An entrepreneur from Ohio paid Everbowl franchise fees in bitcoin for two new locations following the company’s adoption of a Bitcoin standard.
- Everbowl, a fast-paced superfood chain, just accepted its first franchise fees paid in bitcoin.
- The company announced this offering earlier this year while also allowing corporate employees to be paid in bitcoin.
- Prior to paying its corporate employees in bitcoin, Everbowl converted its cash reserves into bitcoin.
California-based superfood franchise Everbowl just had its first franchisee pay fees in bitcoin, according to a press release from the company.
Josh Smith, an Everbowl franchise owner building out two stores in Ohio, was the first person to take advantage of Everbowl’s previously announced offering allowing owners within the franchise to pay in bitcoin.
“Allowing prospective franchisees to pay their franchise fees with bitcoin gives our franchisees a measure of flexibility by allowing them to put their digital assets to work,” founder and CEO Jeff Fenster stated.
Earlier this year, on February 4, the company announced it was adopting a Bitcoin standard, which would see Everbowl convert its cash holdings into bitcoin.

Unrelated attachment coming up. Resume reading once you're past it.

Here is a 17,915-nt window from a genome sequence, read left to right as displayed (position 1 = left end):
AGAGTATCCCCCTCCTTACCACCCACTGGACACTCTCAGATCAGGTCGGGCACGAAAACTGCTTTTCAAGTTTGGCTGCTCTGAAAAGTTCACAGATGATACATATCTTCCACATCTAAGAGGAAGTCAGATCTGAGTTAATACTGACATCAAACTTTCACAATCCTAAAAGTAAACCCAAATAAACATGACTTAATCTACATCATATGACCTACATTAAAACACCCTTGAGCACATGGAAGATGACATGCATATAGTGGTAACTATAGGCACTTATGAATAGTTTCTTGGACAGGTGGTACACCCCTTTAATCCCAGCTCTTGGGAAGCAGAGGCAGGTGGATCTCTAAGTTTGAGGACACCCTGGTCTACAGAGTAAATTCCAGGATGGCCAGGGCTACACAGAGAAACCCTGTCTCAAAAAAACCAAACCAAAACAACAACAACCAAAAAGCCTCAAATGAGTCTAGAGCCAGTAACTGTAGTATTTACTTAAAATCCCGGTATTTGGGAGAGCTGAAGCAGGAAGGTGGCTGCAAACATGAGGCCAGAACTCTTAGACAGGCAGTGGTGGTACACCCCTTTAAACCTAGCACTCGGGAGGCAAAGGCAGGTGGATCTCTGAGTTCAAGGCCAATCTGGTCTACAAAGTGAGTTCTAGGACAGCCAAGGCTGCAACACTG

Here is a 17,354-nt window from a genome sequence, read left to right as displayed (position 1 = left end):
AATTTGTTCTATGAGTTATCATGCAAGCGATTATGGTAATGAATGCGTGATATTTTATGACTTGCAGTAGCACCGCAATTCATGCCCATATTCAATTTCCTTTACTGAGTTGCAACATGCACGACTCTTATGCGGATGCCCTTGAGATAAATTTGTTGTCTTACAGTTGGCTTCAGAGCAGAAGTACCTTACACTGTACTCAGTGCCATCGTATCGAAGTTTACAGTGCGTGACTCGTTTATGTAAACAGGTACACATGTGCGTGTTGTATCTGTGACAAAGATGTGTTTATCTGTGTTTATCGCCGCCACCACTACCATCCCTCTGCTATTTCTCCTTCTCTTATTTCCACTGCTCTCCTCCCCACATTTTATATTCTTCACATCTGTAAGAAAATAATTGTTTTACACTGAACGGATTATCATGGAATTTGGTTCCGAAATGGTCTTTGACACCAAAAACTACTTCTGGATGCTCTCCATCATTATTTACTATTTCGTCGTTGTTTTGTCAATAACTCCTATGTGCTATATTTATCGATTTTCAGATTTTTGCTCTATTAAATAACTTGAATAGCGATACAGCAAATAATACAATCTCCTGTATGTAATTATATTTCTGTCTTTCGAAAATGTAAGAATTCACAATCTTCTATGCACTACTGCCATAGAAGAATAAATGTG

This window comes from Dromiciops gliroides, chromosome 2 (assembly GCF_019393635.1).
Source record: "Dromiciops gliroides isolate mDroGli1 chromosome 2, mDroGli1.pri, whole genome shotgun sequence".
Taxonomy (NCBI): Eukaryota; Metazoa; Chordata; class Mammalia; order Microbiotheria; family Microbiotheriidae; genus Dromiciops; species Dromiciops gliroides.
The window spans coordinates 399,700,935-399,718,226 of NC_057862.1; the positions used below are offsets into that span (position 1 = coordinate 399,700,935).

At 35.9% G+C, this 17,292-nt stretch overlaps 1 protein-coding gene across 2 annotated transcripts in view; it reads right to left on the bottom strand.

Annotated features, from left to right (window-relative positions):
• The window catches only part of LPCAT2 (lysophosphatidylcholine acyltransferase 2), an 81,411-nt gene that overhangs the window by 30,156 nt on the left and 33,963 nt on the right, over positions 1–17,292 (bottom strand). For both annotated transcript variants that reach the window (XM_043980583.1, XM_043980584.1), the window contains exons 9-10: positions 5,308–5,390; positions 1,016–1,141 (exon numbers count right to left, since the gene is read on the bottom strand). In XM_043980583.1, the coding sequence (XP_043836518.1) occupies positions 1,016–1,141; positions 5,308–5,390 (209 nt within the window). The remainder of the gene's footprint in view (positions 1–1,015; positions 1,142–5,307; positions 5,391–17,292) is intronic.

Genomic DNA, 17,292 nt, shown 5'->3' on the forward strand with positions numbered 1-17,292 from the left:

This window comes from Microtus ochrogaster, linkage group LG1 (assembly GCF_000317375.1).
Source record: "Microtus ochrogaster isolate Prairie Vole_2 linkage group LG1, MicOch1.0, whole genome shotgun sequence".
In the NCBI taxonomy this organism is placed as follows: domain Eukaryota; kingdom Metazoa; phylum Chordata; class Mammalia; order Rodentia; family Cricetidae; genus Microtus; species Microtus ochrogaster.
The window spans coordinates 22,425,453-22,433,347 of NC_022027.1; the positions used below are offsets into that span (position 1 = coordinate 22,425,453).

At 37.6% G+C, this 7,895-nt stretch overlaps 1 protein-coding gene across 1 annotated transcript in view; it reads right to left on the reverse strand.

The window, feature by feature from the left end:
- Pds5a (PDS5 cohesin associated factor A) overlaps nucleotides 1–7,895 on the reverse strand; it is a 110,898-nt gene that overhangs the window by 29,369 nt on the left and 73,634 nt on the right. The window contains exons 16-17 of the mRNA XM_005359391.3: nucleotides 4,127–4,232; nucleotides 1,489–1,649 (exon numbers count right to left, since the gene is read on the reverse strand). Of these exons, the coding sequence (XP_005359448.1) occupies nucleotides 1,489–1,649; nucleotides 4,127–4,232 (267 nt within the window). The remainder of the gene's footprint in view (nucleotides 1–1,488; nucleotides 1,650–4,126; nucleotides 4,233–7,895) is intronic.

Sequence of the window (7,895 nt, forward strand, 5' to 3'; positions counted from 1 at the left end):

“A disruptive growth company should always position itself ahead of the pack and take the lead by adopting new technologies early rather than late,” Fenster explained at the time. “We believe it’s a matter of ‘when,’ not ‘if,’ that the Bitcoin standard will become the Gold standard.”
On February 23, Everbowl made another announcement which would allow corporate employees of the company to receive a portion or their paycheck in bitcoin.
“The highest U.S. inflation rate in four decades and the excessive debasement of the U.S. dollar have contributed to everbowl’s move to become an early adopter of the Bitcoin Standard at the corporate level,” Fenster said at the time.
The fast-paced restaurant chain was first established in 2016 in Southern California and has since risen to 48 locations. After Smith builds out his stores, the company looks to have at least 50 active locations.
This article was originally published on bitcoinmagazine.com